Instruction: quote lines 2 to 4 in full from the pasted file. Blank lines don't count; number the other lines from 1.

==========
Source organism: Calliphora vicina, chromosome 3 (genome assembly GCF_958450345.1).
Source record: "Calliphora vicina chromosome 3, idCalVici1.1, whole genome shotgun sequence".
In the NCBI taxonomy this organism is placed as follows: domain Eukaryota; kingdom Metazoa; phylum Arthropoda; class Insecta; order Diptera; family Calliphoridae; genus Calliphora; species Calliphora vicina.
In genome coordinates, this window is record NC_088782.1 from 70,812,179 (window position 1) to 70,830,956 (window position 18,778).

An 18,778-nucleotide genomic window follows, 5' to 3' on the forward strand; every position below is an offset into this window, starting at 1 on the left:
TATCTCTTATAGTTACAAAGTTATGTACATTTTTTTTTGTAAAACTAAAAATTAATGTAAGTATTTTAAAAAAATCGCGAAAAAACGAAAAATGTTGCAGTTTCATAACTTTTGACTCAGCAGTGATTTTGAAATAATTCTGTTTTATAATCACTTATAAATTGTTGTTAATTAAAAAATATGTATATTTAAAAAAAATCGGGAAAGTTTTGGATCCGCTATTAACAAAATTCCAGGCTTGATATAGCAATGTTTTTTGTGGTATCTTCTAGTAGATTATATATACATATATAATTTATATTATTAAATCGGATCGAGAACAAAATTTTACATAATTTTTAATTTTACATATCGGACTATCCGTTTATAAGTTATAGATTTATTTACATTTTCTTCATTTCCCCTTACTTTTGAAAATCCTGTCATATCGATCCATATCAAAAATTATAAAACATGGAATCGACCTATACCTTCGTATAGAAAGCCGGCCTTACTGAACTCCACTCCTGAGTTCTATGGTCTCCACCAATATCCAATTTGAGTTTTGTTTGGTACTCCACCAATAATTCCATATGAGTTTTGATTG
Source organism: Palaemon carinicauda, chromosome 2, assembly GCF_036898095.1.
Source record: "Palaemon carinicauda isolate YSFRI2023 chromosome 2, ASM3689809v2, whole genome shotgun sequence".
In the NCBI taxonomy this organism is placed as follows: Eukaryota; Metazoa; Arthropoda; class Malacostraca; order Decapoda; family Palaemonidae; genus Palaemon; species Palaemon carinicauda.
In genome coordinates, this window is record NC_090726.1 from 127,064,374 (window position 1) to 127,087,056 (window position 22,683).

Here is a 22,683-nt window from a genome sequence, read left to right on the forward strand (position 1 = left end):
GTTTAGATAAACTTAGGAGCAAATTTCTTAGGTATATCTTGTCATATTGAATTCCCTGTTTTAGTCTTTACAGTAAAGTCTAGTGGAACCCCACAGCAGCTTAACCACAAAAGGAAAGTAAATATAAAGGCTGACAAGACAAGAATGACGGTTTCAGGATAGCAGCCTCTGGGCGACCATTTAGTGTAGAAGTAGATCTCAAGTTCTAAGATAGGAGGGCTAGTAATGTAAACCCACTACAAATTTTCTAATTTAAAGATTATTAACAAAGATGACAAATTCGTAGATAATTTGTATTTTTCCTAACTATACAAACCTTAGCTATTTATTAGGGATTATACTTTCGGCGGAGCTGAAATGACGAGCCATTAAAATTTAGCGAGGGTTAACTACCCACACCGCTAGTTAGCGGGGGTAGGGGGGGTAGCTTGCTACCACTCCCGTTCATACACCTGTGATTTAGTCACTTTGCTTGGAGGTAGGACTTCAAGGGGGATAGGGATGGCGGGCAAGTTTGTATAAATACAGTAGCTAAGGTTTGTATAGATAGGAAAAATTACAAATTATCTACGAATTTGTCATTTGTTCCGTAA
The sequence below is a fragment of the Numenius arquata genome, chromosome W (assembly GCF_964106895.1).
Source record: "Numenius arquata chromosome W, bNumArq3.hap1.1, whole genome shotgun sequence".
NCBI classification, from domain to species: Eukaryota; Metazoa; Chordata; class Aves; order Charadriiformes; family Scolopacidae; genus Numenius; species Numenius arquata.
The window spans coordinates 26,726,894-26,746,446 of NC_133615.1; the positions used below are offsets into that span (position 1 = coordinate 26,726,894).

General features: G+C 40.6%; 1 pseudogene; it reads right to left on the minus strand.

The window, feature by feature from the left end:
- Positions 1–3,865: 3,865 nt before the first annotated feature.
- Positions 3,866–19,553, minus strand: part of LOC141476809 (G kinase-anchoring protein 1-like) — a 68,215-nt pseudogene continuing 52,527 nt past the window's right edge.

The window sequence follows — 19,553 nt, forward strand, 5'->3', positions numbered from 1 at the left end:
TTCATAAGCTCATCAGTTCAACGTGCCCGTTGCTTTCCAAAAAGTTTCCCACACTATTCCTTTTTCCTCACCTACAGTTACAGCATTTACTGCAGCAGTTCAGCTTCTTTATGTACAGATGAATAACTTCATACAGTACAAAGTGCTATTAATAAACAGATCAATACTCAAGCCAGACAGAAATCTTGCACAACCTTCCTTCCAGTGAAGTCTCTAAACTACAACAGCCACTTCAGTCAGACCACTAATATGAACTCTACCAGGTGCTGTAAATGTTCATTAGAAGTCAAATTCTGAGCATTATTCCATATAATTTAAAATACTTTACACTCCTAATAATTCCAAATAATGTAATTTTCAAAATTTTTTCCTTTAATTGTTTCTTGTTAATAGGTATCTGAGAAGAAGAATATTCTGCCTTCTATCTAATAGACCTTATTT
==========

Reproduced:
Source record: "Calliphora vicina chromosome 3, idCalVici1.1, whole genome shotgun sequence".
In the NCBI taxonomy this organism is placed as follows: domain Eukaryota; kingdom Metazoa; phylum Arthropoda; class Insecta; order Diptera; family Calliphoridae; genus Calliphora; species Calliphora vicina.
In genome coordinates, this window is record NC_088782.1 from 70,812,179 (window position 1) to 70,830,956 (window position 18,778).